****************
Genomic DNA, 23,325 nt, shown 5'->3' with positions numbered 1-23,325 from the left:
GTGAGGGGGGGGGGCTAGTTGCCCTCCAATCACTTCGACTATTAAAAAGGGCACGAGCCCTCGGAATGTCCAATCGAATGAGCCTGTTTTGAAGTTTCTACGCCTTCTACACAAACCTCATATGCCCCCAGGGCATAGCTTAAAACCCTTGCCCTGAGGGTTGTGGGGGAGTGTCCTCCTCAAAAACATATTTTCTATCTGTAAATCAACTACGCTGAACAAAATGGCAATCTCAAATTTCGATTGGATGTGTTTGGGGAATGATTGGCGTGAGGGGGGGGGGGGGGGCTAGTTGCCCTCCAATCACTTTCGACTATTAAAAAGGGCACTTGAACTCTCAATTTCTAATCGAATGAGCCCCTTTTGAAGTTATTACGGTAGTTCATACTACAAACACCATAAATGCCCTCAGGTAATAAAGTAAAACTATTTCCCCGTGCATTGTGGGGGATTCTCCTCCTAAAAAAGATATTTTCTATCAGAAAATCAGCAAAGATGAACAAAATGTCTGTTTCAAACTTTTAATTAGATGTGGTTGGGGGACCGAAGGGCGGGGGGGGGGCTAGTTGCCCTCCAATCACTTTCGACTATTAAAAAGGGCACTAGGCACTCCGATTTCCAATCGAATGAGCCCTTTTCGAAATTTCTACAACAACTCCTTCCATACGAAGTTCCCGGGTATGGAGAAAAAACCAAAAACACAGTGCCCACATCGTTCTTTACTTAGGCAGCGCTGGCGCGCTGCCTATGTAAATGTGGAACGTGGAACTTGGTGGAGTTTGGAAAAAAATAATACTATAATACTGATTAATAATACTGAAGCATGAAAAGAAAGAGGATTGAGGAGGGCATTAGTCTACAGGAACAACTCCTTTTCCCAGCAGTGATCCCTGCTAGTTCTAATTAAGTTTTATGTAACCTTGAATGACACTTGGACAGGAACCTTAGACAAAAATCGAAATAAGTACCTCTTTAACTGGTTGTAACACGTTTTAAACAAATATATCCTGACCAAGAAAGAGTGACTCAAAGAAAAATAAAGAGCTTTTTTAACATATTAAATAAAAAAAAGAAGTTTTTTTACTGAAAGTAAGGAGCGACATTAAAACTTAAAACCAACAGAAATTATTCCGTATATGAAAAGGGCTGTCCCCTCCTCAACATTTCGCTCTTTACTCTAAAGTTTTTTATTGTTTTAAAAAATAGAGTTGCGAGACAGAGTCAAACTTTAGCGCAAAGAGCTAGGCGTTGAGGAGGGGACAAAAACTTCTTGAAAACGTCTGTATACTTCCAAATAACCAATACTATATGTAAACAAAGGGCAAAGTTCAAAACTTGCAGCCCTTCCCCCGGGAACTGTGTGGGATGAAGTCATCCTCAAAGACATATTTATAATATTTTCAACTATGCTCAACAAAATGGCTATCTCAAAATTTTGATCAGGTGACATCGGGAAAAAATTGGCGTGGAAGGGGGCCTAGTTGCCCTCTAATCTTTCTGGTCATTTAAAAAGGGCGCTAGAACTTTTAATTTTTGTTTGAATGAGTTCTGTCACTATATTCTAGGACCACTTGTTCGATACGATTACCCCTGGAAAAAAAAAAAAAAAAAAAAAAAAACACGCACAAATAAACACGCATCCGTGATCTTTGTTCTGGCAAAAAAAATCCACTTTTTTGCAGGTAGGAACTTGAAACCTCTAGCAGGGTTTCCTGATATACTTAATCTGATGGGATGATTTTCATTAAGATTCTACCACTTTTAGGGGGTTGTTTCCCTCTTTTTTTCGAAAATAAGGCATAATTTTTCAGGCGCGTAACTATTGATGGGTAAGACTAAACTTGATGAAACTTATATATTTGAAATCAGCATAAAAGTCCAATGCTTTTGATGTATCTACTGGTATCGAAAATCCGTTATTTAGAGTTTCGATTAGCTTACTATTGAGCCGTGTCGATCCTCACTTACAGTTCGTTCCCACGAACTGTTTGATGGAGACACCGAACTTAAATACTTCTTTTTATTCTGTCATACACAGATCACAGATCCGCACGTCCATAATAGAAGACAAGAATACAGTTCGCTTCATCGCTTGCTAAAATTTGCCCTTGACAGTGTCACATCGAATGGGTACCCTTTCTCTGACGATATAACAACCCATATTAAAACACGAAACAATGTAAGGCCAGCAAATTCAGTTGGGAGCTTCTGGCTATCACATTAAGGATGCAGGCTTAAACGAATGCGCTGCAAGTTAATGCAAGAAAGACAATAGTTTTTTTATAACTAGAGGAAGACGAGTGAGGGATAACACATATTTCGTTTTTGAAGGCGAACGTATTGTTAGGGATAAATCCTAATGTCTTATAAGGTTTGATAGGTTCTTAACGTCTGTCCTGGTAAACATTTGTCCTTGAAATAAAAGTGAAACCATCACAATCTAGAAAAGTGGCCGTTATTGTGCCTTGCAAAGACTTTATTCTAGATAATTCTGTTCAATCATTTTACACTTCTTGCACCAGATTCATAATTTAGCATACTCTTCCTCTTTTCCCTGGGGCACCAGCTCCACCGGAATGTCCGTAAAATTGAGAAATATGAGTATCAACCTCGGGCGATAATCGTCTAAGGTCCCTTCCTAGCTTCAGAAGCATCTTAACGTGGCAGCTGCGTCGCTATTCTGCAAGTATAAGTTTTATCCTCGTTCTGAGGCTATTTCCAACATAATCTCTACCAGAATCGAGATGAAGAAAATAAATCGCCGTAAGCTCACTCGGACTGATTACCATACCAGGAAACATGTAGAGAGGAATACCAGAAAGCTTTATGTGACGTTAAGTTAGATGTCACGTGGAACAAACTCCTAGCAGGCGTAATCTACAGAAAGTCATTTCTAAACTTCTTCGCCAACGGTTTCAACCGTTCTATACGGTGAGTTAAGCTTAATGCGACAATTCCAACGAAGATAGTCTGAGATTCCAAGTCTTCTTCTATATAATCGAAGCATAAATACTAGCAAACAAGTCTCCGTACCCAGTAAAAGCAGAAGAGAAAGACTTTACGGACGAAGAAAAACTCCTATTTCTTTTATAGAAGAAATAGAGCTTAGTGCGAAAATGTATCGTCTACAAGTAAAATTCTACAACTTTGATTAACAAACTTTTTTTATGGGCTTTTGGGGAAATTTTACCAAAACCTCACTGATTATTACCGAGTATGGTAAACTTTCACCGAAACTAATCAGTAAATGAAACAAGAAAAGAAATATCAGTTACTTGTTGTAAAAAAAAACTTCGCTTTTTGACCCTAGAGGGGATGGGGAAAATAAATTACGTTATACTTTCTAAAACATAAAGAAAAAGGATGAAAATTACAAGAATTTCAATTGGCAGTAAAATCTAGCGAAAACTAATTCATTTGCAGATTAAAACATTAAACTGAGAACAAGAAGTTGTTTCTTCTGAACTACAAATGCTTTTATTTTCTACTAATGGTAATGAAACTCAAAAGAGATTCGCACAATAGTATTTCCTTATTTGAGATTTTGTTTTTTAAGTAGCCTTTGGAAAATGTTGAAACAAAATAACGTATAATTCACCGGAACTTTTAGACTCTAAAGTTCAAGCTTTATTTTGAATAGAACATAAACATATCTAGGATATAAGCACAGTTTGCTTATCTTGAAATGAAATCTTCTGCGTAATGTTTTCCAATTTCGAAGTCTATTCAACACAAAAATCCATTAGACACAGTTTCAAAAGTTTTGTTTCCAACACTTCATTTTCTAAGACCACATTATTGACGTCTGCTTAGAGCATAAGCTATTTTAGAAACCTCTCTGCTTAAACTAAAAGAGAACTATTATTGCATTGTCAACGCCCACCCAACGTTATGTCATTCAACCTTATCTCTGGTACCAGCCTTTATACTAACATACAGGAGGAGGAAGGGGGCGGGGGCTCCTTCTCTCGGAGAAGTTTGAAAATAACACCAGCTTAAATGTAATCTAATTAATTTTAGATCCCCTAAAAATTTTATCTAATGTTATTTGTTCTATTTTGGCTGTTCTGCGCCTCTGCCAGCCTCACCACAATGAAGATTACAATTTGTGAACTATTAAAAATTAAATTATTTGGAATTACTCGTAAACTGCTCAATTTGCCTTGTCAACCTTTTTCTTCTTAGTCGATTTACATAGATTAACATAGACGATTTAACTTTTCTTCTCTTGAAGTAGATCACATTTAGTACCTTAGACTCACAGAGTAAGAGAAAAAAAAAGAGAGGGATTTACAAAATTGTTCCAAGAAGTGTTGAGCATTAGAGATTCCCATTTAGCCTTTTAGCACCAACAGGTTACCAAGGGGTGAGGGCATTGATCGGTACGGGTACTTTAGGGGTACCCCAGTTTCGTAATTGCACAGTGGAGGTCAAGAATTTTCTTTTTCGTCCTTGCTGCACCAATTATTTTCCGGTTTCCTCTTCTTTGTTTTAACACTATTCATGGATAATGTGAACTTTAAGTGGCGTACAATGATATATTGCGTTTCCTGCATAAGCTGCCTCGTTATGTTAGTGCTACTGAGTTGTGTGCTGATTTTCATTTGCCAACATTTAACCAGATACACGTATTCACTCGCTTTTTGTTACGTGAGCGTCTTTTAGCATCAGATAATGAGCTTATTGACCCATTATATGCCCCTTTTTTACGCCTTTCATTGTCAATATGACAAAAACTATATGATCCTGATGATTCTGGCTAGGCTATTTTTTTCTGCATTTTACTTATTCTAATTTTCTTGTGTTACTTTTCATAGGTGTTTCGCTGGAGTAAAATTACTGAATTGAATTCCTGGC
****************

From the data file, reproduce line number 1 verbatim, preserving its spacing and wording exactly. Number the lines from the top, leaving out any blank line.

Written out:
Genomic DNA, 23,325 nt, shown 5'->3' with positions numbered 1-23,325 from the left: